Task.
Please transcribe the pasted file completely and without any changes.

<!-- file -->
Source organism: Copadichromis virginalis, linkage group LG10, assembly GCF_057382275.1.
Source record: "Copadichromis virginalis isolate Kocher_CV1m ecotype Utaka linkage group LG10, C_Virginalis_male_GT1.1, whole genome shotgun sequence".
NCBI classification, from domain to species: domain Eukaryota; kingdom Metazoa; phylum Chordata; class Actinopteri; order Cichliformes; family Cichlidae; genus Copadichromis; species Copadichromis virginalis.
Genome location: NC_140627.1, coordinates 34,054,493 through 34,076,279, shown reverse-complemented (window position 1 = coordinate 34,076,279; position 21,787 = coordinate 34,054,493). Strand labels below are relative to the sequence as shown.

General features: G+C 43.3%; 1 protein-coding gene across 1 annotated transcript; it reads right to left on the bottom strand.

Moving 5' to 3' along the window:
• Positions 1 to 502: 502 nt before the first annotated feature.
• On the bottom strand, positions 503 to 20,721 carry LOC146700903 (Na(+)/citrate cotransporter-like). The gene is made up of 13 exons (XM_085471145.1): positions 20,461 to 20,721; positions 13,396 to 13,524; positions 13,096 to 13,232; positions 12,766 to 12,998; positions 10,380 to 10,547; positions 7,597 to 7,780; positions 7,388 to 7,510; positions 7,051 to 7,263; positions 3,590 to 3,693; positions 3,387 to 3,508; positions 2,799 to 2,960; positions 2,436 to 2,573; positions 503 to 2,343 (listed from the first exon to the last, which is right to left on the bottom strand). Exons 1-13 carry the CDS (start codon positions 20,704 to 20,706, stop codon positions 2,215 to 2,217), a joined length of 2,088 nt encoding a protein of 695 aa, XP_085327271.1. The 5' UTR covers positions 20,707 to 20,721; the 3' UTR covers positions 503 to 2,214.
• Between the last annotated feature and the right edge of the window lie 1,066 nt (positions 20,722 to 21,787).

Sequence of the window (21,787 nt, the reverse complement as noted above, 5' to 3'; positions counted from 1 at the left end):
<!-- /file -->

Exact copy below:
Source organism: Copadichromis virginalis, linkage group LG10, assembly GCF_057382275.1.
Source record: "Copadichromis virginalis isolate Kocher_CV1m ecotype Utaka linkage group LG10, C_Virginalis_male_GT1.1, whole genome shotgun sequence".
NCBI classification, from domain to species: domain Eukaryota; kingdom Metazoa; phylum Chordata; class Actinopteri; order Cichliformes; family Cichlidae; genus Copadichromis; species Copadichromis virginalis.
Genome location: NC_140627.1, coordinates 34,054,493 through 34,076,279, shown reverse-complemented (window position 1 = coordinate 34,076,279; position 21,787 = coordinate 34,054,493). Strand labels below are relative to the sequence as shown.

General features: G+C 43.3%; 1 protein-coding gene across 1 annotated transcript; it reads right to left on the bottom strand.

Moving 5' to 3' along the window:
• Positions 1 to 502: 502 nt before the first annotated feature.
• On the bottom strand, positions 503 to 20,721 carry LOC146700903 (Na(+)/citrate cotransporter-like). The gene is made up of 13 exons (XM_085471145.1): positions 20,461 to 20,721; positions 13,396 to 13,524; positions 13,096 to 13,232; positions 12,766 to 12,998; positions 10,380 to 10,547; positions 7,597 to 7,780; positions 7,388 to 7,510; positions 7,051 to 7,263; positions 3,590 to 3,693; positions 3,387 to 3,508; positions 2,799 to 2,960; positions 2,436 to 2,573; positions 503 to 2,343 (listed from the first exon to the last, which is right to left on the bottom strand). Exons 1-13 carry the CDS (start codon positions 20,704 to 20,706, stop codon positions 2,215 to 2,217), a joined length of 2,088 nt encoding a protein of 695 aa, XP_085327271.1. The 5' UTR covers positions 20,707 to 20,721; the 3' UTR covers positions 503 to 2,214.
• Between the last annotated feature and the right edge of the window lie 1,066 nt (positions 20,722 to 21,787).

Sequence of the window (21,787 nt, the reverse complement as noted above, 5' to 3'; positions counted from 1 at the left end):